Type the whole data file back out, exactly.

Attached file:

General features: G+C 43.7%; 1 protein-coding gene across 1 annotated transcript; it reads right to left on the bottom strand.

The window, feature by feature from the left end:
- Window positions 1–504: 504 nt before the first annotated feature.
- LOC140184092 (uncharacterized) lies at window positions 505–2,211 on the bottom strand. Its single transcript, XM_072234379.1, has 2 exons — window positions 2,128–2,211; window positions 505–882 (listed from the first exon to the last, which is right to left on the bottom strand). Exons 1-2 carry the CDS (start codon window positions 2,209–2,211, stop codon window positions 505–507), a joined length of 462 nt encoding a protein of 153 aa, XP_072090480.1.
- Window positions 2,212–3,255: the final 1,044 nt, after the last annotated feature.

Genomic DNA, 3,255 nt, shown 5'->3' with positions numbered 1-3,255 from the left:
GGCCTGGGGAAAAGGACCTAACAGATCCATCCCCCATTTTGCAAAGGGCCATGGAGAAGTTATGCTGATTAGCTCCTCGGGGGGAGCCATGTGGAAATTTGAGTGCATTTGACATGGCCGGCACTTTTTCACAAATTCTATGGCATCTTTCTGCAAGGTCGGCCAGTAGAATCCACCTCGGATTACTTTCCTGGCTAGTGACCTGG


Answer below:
General features: G+C 43.7%; 1 protein-coding gene across 1 annotated transcript; it reads right to left on the bottom strand.

The window, feature by feature from the left end:
- Window positions 1–504: 504 nt before the first annotated feature.
- LOC140184092 (uncharacterized) lies at window positions 505–2,211 on the bottom strand. Its single transcript, XM_072234379.1, has 2 exons — window positions 2,128–2,211; window positions 505–882 (listed from the first exon to the last, which is right to left on the bottom strand). Exons 1-2 carry the CDS (start codon window positions 2,209–2,211, stop codon window positions 505–507), a joined length of 462 nt encoding a protein of 153 aa, XP_072090480.1.
- Window positions 2,212–3,255: the final 1,044 nt, after the last annotated feature.

Genomic DNA, 3,255 nt, shown 5'->3' with positions numbered 1-3,255 from the left:
GGCCTGGGGAAAAGGACCTAACAGATCCATCCCCCATTTTGCAAAGGGCCATGGAGAAGTTATGCTGATTAGCTCCTCGGGGGGAGCCATGTGGAAATTTGAGTGCATTTGACATGGCCGGCACTTTTTCACAAATTCTATGGCATCTTTCTGCAAGGTCGGCCAGTAGAATCCACCTCGGATTACTTTCCTGGCTAGTGACCTGG